If you were a trumpet player, you’d need an immense amount of knowledge about chords and scales in order to know how to play that one perfect note that’s in the chord (but not necessarily in the key), right at the moment that the chords change.
But guitarists have a huge amount of visual information available literally at our fingertips.
We don’t need a thesaurus of theoretically viable scale choices for each chord, because (as we saw in the reCAGED Overview) every chord is in every position.
We can simply visualize the chords and try to call out the notes in them as they pass.
Check out the second lick from the Hotel California solo—it’s outlining the Bm chord, but ends on the A# at the exact moment the chords change to F#7.
That’s playing the changes!
If you played that A# a half second sooner, it’d sound terrible:
But where a piano player could do that once and play it exactly the same in every octave…
..we guitarists have to work out how to play it multiple ways…
…and that’s not even counting playing it in other octaves!
The first step on this path is to learn to be able to see all the chords in every position—exactly what we did in the first phase of the Playing The Changes course.
From there, we need a way to describe the interaction between notes and chords. Not a description of where we play them (like TAB), or what their names are in that particular key (like notation), but a description of their function.
This is why we spent time learning our chords not just by their note names, but by their scale degrees:
And it’s also why we talked about the navigational tools of pilotage & dead reckoning—if you know a few key “signposts,” you can reason your way into the rest.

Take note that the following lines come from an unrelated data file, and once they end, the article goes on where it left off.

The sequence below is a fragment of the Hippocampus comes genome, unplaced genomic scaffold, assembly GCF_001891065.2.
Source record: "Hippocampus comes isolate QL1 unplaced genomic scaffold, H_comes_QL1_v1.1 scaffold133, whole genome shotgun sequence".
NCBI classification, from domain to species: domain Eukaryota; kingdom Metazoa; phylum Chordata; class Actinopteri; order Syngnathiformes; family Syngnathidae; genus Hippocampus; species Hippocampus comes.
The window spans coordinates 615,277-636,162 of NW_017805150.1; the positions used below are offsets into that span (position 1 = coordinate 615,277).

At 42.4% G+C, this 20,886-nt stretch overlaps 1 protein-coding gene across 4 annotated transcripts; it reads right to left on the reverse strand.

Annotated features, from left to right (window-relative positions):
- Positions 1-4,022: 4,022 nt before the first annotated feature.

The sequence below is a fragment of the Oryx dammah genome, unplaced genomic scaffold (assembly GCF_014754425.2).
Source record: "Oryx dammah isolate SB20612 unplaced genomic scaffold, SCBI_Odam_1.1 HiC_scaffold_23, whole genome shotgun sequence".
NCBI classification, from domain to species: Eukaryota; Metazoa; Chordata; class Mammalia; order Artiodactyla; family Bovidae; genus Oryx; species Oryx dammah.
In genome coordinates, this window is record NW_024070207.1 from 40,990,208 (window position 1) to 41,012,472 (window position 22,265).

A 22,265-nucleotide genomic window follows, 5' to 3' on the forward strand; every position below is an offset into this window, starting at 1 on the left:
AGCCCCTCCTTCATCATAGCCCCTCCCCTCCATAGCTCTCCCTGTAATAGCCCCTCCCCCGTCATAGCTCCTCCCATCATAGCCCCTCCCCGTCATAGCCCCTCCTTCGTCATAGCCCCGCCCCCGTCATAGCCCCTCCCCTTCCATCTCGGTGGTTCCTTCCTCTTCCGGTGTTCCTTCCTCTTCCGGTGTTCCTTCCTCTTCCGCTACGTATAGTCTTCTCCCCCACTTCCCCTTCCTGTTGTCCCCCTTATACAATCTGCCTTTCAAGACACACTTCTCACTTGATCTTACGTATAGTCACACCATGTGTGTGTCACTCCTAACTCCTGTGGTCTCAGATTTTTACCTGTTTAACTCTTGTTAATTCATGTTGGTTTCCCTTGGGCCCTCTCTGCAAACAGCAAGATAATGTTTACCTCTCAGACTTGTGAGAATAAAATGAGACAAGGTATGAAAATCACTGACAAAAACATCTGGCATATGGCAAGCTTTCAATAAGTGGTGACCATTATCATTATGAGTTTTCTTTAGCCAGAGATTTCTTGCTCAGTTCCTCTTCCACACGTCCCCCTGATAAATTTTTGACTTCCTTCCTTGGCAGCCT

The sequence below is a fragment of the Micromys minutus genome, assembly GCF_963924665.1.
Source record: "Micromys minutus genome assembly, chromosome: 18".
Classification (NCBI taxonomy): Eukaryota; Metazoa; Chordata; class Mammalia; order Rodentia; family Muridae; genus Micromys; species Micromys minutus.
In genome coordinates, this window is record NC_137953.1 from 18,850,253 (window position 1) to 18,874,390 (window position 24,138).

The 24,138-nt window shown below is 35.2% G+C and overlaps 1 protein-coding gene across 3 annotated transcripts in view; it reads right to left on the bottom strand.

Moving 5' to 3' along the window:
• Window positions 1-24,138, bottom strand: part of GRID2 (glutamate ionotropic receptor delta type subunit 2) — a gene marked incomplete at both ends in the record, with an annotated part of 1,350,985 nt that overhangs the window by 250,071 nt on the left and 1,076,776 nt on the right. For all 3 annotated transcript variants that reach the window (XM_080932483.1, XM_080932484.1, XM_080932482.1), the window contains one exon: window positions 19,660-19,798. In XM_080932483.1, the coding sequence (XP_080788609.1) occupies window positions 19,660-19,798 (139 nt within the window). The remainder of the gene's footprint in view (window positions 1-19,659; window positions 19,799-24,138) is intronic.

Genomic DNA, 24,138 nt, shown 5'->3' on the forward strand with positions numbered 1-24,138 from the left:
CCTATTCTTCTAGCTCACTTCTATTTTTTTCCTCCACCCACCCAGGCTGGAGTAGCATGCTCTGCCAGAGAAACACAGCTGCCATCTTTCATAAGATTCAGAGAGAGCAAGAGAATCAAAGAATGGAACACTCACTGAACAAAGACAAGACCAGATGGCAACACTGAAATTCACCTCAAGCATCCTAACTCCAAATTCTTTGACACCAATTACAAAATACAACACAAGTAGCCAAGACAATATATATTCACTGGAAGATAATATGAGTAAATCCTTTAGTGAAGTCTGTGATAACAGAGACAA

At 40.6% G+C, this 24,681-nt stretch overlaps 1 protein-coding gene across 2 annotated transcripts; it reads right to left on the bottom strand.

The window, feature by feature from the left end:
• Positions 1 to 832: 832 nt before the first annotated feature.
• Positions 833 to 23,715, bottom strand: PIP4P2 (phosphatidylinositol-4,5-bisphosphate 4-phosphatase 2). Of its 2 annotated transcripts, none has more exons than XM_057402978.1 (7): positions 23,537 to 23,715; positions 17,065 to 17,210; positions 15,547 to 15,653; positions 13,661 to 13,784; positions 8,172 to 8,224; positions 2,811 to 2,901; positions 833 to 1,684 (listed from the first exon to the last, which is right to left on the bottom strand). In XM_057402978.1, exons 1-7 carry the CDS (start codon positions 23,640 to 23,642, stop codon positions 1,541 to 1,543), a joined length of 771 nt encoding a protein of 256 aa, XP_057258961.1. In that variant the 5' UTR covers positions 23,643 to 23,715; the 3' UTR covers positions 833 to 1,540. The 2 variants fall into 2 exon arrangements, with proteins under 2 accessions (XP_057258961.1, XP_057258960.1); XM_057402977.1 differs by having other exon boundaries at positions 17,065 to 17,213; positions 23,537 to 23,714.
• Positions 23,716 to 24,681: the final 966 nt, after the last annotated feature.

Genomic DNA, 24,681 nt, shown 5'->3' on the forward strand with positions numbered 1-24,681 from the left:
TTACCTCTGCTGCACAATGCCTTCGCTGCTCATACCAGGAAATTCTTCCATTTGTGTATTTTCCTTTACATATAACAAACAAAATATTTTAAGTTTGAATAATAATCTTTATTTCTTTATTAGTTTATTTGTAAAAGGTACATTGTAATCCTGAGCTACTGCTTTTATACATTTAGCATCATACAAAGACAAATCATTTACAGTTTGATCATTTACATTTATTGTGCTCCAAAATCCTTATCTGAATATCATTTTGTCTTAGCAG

Pilotage & Dead Reckoning are also great for working out the major scales you’re less familiar with. Which is handy, because the twin rules of chord building apply:
Each chord is the center of its own universe means that we talk about it in relation to its root note. For C that’s C, for Dm that’s D, and for F that’s F.
Use the major scale as our measuring stick means that every note is referred to in relation to the major scale. The note above the 5th scale degree is the “sharp five.” The note below the 7th scale degree is the “flat seven.”
Which means that although you’re playing in the key of C, when you’re talking about notes played over the F chord, you gotta compare those notes to the measuring stick of F major.
If you play the note B over an F chord, it’s a “sharp four”:
Which brings us back to the topic at hand: modes.
According to the theory wonk version in Modes #1, it may or may not make sense to refer to this set of notes as being “F Lydian.”
For my money, it depends a great deal on the context.
If you noodle on a C major scale over this C-F loop, I think it’s BS to say that you’re switching between C Ionian and F Lydian (unless your brain is working overtime to clearly work out the scale degrees in real time AND you’re super adept at the modal names).
And if you learned modes in the normal scale-shape way we saw in Modes #2, the things you’re playing probably sound horrible, (since you’re trying to anchor each chord with a certain starting note).
So again: is playing the changes the same as modes?
It doesn’t matter.
The important things:
Because once you can do that, you have most of the music theory knowledge you’ll ever need.
And armed with that, you can focus on the two things that’ll make the biggest difference in your playing:
Should you learn modes?
If by “modes” you mean “playing the changes,” then HELL YES you should learn it.
In our next lesson, we’ll take this concept from vague, abstract concept to concrete, guitar-in-hands useful knowledge.
And a little further on down the road, we’ll revisit this whole scale degrees discussion and provide some “maps” for you.